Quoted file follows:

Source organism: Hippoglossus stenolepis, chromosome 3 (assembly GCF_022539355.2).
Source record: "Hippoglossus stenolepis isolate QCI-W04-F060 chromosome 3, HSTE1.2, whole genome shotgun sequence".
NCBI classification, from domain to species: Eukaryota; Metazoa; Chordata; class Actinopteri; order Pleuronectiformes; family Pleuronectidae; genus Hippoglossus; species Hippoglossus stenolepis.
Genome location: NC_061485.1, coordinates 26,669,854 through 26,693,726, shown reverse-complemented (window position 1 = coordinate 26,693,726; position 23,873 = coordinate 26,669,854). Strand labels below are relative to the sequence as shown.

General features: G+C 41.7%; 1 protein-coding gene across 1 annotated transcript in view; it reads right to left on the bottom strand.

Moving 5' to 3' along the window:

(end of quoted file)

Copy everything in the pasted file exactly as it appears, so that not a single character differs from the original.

Source organism: Hippoglossus stenolepis, chromosome 3 (assembly GCF_022539355.2).
Source record: "Hippoglossus stenolepis isolate QCI-W04-F060 chromosome 3, HSTE1.2, whole genome shotgun sequence".
NCBI classification, from domain to species: Eukaryota; Metazoa; Chordata; class Actinopteri; order Pleuronectiformes; family Pleuronectidae; genus Hippoglossus; species Hippoglossus stenolepis.
Genome location: NC_061485.1, coordinates 26,669,854 through 26,693,726, shown reverse-complemented (window position 1 = coordinate 26,693,726; position 23,873 = coordinate 26,669,854). Strand labels below are relative to the sequence as shown.

General features: G+C 41.7%; 1 protein-coding gene across 1 annotated transcript in view; it reads right to left on the bottom strand.

Moving 5' to 3' along the window: